So the fear of breaking the computer is really a fear of not being able to use the computer anymore.

Daniel Swensen

 Right — or the loss of work (a big one in academic environments; every semester I’d talk to some grad student dissolved in tears because they neglected to save their term paper before Word crashed on them).

Also, the teachers made heavy use of video presentations and the like, and there was a constant fear of some sort of malfunction in front of an audience, which is perfectly reasonable.

Marcy Kennedy
I’m in the cross-over generation. I’m old enough that I still learned to type on a typewriter but young enough that while I was doing that we also had a Commador 64 in the house to play Pong on. What I hear a lot of from people who are older than me is that they just don’t see the point in all the new technology. They got along for years without a cell phone, so while they can see the point in a basic phone for a flat tire, they can’t see the point in a smart phone that lets… Read more »
Great question Jane! The fearfulness I have for tech comes from the rampant spying technologies used by various governments & corporations to track every single thing one does on the computer and online. I am a staunch advocate of my privacy & I don’t want that. Plus for ereaders I loathe DRM & until it is obsolete & I actually OWN the ebook I am buying instead of leasing the right to read it, I refuse to buy one and instead get pdf format if it is available. With Tor now DRM-free I see a time when I will be… Read more »

Effort, ignorance, and fear of outcome. It takes effort to overcome my ignorance and I’m not sure I’ll succeed in the end (although I am trying; it just sucks when I fail to grasp something simple for others).


Jane your adorable. Ummm. I’m computer saavy but not ‘processing’ saavy. I want to write. I’ve got a story but margins, spacing…ugh.


I agree with Diana. People get tired of change and tired of finding out how to use new technology. When I see my parents they have given up on finding out anything new. But there are quite a few people who are only in their forties who feel technology like computers is only acceptable at work. For example, a friend of mine loves e-mails but she writes them at her office, not at home.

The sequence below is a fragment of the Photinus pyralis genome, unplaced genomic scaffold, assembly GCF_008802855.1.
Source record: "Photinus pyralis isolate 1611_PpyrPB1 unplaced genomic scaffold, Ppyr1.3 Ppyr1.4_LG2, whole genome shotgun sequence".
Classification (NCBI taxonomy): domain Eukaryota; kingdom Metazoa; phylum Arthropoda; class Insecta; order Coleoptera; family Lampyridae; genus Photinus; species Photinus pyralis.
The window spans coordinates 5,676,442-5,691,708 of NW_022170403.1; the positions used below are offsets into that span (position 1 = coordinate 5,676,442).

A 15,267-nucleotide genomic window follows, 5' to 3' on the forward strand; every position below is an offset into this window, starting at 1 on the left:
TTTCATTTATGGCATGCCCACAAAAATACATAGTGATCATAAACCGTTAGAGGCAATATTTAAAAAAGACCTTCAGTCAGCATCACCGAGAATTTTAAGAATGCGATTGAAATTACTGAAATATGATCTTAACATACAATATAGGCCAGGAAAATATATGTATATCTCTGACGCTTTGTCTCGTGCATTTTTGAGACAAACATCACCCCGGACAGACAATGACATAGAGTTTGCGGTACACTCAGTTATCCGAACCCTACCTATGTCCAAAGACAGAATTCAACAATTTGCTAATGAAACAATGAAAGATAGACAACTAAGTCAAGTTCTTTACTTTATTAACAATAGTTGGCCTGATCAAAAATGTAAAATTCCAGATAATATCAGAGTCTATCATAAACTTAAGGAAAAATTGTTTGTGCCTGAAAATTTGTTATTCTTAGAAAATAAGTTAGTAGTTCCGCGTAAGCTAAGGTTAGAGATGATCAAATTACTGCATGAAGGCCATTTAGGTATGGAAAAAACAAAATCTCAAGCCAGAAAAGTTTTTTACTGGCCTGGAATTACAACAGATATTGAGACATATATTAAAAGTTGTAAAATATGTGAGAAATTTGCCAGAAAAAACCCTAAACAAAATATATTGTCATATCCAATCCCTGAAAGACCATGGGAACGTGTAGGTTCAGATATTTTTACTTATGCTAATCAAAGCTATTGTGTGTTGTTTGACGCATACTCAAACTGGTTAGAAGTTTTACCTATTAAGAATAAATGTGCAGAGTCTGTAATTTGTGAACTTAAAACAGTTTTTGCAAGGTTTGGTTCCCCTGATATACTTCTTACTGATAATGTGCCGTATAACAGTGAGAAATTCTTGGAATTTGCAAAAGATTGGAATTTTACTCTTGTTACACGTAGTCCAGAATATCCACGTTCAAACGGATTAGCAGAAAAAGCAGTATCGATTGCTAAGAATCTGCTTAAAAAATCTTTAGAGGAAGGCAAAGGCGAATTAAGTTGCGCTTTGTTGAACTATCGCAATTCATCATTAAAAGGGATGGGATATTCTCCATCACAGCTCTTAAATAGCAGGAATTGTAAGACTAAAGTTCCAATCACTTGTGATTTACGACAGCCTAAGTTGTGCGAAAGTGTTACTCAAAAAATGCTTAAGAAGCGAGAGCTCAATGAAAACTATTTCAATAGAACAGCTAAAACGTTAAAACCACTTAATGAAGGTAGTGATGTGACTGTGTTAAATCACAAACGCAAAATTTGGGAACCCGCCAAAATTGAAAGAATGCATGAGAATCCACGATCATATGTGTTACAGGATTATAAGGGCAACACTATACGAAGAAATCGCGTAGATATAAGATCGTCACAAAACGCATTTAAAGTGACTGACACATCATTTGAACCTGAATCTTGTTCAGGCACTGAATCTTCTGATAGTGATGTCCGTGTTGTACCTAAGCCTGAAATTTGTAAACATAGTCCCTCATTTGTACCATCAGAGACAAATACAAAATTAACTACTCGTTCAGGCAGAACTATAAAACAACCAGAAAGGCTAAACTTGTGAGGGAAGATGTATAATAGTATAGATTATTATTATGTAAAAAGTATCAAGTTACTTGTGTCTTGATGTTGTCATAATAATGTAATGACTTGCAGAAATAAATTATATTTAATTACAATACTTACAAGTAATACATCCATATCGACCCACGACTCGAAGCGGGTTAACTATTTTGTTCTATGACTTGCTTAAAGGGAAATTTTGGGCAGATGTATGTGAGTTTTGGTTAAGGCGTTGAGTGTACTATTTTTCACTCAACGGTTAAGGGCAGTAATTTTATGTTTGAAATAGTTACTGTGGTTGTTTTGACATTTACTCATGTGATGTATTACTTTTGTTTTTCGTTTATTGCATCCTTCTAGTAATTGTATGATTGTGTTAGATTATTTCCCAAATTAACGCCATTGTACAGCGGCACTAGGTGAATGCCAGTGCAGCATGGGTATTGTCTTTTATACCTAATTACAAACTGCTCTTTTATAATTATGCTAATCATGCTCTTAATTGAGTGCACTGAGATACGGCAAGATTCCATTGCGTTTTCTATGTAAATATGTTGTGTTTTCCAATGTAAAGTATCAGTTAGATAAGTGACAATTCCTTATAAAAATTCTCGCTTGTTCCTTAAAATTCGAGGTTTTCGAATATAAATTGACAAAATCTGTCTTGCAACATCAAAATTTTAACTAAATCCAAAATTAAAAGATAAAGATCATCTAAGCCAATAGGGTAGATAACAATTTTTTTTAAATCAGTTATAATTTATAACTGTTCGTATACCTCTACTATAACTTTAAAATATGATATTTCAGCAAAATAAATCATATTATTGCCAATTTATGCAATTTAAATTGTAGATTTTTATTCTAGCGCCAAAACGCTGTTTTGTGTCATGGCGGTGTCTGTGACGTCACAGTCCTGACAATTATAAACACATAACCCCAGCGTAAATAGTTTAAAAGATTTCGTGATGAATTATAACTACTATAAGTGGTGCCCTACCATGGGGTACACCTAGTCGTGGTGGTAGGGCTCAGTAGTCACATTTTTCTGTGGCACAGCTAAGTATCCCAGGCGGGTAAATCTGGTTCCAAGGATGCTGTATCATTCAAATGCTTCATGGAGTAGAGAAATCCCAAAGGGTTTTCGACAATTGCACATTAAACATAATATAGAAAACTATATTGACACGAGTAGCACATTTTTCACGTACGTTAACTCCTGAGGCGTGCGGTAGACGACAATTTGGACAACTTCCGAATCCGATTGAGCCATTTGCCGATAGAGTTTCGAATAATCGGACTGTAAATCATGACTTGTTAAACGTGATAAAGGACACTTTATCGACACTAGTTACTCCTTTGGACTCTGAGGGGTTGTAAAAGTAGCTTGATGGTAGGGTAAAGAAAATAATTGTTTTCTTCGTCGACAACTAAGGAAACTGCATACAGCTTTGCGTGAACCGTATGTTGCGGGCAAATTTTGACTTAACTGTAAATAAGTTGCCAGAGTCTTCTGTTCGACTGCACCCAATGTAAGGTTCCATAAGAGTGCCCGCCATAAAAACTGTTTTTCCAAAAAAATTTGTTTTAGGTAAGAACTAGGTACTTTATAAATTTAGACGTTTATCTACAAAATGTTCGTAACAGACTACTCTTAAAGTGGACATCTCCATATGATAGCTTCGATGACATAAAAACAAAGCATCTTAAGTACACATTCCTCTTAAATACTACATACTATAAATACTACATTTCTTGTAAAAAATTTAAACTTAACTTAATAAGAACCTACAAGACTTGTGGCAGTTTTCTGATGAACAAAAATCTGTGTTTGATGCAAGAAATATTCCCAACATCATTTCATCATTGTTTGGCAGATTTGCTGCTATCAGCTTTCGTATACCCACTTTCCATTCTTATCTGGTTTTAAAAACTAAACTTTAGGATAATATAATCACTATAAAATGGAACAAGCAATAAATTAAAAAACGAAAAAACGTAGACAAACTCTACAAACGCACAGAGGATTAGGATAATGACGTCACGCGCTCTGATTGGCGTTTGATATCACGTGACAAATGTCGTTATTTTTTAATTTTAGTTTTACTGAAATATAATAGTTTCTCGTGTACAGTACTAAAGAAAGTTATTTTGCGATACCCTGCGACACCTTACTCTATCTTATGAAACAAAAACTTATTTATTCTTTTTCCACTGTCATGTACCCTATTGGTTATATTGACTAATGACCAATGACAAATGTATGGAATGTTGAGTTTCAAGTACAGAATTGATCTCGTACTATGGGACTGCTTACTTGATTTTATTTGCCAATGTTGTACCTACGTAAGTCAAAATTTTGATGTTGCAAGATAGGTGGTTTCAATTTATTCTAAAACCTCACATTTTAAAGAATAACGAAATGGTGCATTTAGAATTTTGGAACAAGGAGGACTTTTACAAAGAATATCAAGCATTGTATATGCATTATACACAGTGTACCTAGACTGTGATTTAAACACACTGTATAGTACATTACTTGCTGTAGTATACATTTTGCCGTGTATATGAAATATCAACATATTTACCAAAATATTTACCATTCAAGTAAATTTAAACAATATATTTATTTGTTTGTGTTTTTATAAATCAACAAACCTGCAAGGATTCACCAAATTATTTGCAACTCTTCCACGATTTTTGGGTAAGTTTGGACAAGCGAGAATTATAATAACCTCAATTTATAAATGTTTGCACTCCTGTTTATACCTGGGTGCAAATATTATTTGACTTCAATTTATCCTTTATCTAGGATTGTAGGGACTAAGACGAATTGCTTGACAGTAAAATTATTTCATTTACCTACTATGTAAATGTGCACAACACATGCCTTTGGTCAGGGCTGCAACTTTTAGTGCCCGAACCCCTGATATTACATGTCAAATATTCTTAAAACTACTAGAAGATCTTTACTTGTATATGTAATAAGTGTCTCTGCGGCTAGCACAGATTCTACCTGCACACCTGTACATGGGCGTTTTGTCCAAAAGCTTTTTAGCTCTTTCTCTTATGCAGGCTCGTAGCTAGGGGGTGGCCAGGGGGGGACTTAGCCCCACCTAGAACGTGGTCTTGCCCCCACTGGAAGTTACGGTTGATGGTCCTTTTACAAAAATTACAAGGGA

Lynne Spreen

I do wonder if people in their 30s and 40s have so much on their plates with work and families etc. that tech is just another task, like doing the laundry. Time and energy aren’t limitless. What seems like a lack of interest might just be hitting the wall!


Possibly, and this could be the beginning of a cycle: you haven’ got the time to look at new technology, something newe comes out, you feel you have missed out before and need time to really get to know it (but you haven’t got time), and yet again something  new is on the market … and there is your fear!

Teuta Zejno

Maybe tech drives to the gates of isolation (in terms of human-human relations)… Don’t you think?

Daniel Swensen

I don’t agree with that at all.

Ken Bible
I’m 62 (and by the way, a graduate of your recent employer, University of Cincinnati, College-Conservatory of Music) and an admitted techno-phobe. Fears seem to thrive in the darkness, and I can’t fully explain this one. But I suppose it’s insecurity. Though I’ve used computers daily for over 25 years and have a relatively-successful web site (LNWhymns.com; over 2,000 unique visitors a week), I don’t really understand the technology and how it works. Thus I memorize procedures and mostly stay to familiar paths. When I get into unknown territory, I lean on my daughter, who is a programmer. I suppose… Read more »
Anthony Caplan
Speaking as a writer, independent, thank you very much, who welcomes the digital revolution with open arms, since it has allowed me to pursue my vocation instead of working in total obscurity, I can still relate to the tentativeness many people, especially writers, feel about the new social media. For one thing, writers don’t like to self-promote. That’s why they’re writers not salesmen/women. Am i right? The seond thing is the time factor needed to overcome the learning curve, and the fear at the back of many minds that this is just a passing fad. It is not. Ok? I’m… Read more »